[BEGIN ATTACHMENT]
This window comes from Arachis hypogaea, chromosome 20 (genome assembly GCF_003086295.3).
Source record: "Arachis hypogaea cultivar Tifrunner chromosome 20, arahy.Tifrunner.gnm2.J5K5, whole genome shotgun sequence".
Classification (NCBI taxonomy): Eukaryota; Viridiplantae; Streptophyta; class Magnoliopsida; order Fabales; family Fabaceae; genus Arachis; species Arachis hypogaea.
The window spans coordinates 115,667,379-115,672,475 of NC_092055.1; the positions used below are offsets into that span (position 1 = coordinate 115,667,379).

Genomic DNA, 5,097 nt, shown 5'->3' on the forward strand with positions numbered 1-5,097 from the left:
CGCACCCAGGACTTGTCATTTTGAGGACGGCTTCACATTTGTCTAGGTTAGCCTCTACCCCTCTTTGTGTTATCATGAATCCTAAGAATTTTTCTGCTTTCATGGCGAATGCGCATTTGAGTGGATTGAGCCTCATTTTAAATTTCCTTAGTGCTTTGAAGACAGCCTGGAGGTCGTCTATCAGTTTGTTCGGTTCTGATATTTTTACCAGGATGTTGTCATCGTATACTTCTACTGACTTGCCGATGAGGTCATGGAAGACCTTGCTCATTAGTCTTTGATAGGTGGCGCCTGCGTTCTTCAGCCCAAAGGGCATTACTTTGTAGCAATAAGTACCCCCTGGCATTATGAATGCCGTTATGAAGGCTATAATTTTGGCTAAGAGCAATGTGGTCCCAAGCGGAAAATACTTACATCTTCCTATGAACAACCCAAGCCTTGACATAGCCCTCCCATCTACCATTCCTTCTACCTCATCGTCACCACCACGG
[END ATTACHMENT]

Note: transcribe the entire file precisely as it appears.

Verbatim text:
This window comes from Arachis hypogaea, chromosome 20 (genome assembly GCF_003086295.3).
Source record: "Arachis hypogaea cultivar Tifrunner chromosome 20, arahy.Tifrunner.gnm2.J5K5, whole genome shotgun sequence".
Classification (NCBI taxonomy): Eukaryota; Viridiplantae; Streptophyta; class Magnoliopsida; order Fabales; family Fabaceae; genus Arachis; species Arachis hypogaea.
The window spans coordinates 115,667,379-115,672,475 of NC_092055.1; the positions used below are offsets into that span (position 1 = coordinate 115,667,379).

Genomic DNA, 5,097 nt, shown 5'->3' on the forward strand with positions numbered 1-5,097 from the left:
CGCACCCAGGACTTGTCATTTTGAGGACGGCTTCACATTTGTCTAGGTTAGCCTCTACCCCTCTTTGTGTTATCATGAATCCTAAGAATTTTTCTGCTTTCATGGCGAATGCGCATTTGAGTGGATTGAGCCTCATTTTAAATTTCCTTAGTGCTTTGAAGACAGCCTGGAGGTCGTCTATCAGTTTGTTCGGTTCTGATATTTTTACCAGGATGTTGTCATCGTATACTTCTACTGACTTGCCGATGAGGTCATGGAAGACCTTGCTCATTAGTCTTTGATAGGTGGCGCCTGCGTTCTTCAGCCCAAAGGGCATTACTTTGTAGCAATAAGTACCCCCTGGCATTATGAATGCCGTTATGAAGGCTATAATTTTGGCTAAGAGCAATGTGGTCCCAAGCGGAAAATACTTACATCTTCCTATGAACAACCCAAGCCTTGACATAGCCCTCCCATCTACCATTCCTTCTACCTCATCGTCACCACCACGG